The couple purchased a $4.3 million home down the road from their agency’s places of work. They bought a lakefront dwelling in Ms. Locke’s native Georgia and spent lengthy stretches at a property within the Turks and Caicos, based on public information and acquaintances. Mr. Clare piloted the agency’s Cessna jet between these and different places.

Colleagues described each Mr. Clare and Ms. Locke as good and hard-working; of their written response to The Occasions, the couple famous that she twice returned early from maternity leaves “due to her dedication to her work and shoppers.”

In different methods, although, they differed. He was risk-averse and calm, colleagues mentioned. She was entrepreneurial and may very well be impetuous. At a convention final fall, Mr. Clare and different media legal professionals have been onstage discussing the Dominion case when Ms. Locke interrupted from the viewers to specific her view that the media has too many authorized protections, based on panelists, a few of whom mentioned they have been shocked by her outburst. “We wish to joke that ours is a narrative of fireside and ice,” Mr. Clare mentioned on a podcast final 12 months.

Thanks partially to the high-profile Rolling Stone victory, Ms. Locke grew to become a well-liked reserving for TV reveals and at public occasions to debate media regulation and the scope of the First Modification.

At a Federalist Society convention, she argued in favor of unmasking journalists’ confidential sources, which might symbolize a break from longstanding authorized precedents and the legal guidelines of many states. At that convention and elsewhere, she referred to as for the overturning of a collection of Supreme Court docket choices that made it more durable for public figures to win libel lawsuits — a stance that has gained assist from no less than two justices, Clarence Thomas and Neil Gorsuch, and would usually profit her agency’s shoppers.

Behind the scenes, Ms. Locke helped Gov. Ron DeSantis of Florida manage an event final 12 months to argue for diluting authorized protections for the media, based on emails and different paperwork that The Occasions obtained by way of public information requests.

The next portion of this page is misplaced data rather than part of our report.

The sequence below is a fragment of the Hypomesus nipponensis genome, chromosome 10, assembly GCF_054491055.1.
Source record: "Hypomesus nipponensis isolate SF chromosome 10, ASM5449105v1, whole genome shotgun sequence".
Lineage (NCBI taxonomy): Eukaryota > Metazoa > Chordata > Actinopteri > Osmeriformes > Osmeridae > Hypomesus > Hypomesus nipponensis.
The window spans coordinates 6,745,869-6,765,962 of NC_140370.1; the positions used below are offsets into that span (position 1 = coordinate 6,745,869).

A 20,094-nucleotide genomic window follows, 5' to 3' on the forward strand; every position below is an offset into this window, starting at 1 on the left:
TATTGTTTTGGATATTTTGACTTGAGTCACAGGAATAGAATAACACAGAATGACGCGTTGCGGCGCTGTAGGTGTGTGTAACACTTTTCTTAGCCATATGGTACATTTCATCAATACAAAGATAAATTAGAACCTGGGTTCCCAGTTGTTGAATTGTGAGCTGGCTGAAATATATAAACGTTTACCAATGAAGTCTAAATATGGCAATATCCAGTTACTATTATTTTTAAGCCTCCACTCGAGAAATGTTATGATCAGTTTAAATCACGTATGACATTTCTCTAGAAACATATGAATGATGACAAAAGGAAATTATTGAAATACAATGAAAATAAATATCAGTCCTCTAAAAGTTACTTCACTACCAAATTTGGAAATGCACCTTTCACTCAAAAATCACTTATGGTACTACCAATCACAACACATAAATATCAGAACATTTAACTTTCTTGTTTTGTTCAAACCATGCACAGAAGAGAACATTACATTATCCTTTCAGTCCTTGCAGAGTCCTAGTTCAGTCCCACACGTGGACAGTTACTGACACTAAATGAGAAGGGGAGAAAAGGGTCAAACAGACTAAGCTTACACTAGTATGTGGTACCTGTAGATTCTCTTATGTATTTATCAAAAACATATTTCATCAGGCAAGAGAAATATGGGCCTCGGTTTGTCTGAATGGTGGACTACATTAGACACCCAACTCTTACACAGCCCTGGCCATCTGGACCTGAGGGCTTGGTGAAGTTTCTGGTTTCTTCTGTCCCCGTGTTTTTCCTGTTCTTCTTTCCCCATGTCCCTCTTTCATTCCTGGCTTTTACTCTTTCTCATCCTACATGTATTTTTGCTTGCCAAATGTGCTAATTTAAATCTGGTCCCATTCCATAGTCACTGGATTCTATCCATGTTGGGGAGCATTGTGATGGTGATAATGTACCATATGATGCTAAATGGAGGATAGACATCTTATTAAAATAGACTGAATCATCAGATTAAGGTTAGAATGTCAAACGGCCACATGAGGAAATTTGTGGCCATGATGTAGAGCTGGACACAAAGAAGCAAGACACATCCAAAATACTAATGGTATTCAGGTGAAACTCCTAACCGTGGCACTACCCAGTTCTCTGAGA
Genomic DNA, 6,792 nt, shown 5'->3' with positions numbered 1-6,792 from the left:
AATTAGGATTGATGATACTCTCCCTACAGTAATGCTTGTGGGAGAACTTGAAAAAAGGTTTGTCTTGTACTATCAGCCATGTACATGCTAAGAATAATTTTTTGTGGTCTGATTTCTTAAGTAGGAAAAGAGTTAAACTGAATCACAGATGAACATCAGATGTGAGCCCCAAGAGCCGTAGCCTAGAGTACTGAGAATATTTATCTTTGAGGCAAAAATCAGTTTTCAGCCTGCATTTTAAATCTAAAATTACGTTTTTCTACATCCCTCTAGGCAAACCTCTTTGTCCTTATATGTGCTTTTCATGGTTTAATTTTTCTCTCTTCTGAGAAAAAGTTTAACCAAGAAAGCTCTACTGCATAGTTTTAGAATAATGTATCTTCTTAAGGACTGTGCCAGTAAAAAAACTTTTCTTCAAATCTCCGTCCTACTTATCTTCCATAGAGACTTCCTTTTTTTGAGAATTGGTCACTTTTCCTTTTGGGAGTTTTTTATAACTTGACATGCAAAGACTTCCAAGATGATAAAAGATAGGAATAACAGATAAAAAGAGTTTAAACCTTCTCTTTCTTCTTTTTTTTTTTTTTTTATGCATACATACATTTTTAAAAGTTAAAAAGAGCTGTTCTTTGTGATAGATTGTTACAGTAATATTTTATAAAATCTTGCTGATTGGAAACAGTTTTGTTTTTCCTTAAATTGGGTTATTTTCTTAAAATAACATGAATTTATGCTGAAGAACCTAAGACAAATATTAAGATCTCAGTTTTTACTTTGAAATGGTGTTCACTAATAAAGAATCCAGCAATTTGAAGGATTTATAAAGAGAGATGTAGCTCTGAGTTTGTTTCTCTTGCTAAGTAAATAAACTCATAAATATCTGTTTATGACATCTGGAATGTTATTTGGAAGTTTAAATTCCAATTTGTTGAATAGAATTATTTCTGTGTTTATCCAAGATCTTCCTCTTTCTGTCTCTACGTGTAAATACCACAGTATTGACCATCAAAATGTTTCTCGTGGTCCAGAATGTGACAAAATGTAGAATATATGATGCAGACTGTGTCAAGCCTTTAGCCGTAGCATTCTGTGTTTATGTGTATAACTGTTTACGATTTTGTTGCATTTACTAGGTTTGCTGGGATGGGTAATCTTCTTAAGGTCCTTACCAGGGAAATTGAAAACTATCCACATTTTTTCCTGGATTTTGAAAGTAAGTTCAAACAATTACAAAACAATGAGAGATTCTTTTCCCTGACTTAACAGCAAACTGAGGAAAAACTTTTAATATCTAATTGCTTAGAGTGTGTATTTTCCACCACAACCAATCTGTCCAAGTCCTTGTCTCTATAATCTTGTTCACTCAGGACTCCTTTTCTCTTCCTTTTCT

Ms. Locke additionally appeared 3 times on Tucker Carlson’s top-rated Fox Information present. He praised her as “some of the profitable legal professionals on this small however essential discipline” of defamation regulation.

In inner Slack messages that the agency offered to The Occasions, Ms. Locke’s colleagues applauded their boss’s performances on Fox Information. Privately, although, some nervous about what shoppers would consider the agency’s associating with a present that often trafficked in xenophobia and falsehoods.

About three weeks after the 2020 election, Mr. Clare was getting ready for Thanksgiving when he received a cellphone name from a consultant of Dominion.

Conspiracy theorists have been flooding the airwaves and social media with false accusations that Dominion’s voting expertise, in use in 28 states, was partly in charge for Mr. Trump’s defeat. Trump allies like Sidney Powell, Rudy Giuliani and Mike Lindell have been claiming that the corporate had modified or canceled individuals’s votes and that it was managed by the Venezuelan authorities, amongst different baseless fees. Shops like Fox Information and One America News amplified the falsehoods.

Dominion’s enterprise was beneath siege. Its staff confronted threats.

Mr. Clare agreed to take the corporate on as a shopper. “We acknowledged immediately simply how momentous a difficulty this was, not just for Dominion, however for your entire nation and the integrity of elections,” he later told Reuters.

Mr. Clare and his colleagues started sending scores of cease-and-desist letters warning Trump allies, media personalities and information organizations that they have been disseminating defamatory lies. The aim was twofold: to cease the smears of Dominion and, failing that, to create a paper path exhibiting that the potential defendants had been placed on discover.

The lies continued.

In January 2021, shortly after a Trump-inspired mob attacked the Capitol, Dominion introduced on Susman Godfrey, a litigation powerhouse with greater than 150 legal professionals. It had develop into clear that Dominion would file a slew of lawsuits and that Clare Locke was too small to deal with all of them by itself. As well as, Clare Locke was charging Dominion by the hour, and the payments have been already piling up. Susman Godfrey agreed to take the case on contingency, that means it will get a reduce of any settlement or damages however wouldn’t cost the corporate within the meantime. (Susman Godfrey represents The Occasions in a copyright lawsuit towards OpenAI and Microsoft.)

The grievance towards Fox was filed in March 2021, in state court docket in Delaware, the place Dominion and Fox have been each integrated. Together with reveals, it ran to 441 pages. It accused Fox of knowingly offering a platform for visitors to lie about Dominion, and it accused quite a few hosts, together with Mr. Carlson, Maria Bartiromo and Lou Dobbs, of endorsing and repeating these lies. The go well with sought greater than $1.6 billion in damages.

Susman Godfrey took the lead on the lawsuit, however Clare Locke had some essential assignments. It was largely accountable for keeping off Fox’s motions to dismiss the case. Mr. Clare and his colleague Ms. Meier additionally dealt with depositions of some essential Fox figures. One was Mr. Carlson, who emerged from his August 2022 deposition rattled by Mr. Clare. “It was so unhealthy,” he fumed in a leaked video, “the hate that I felt for that man.”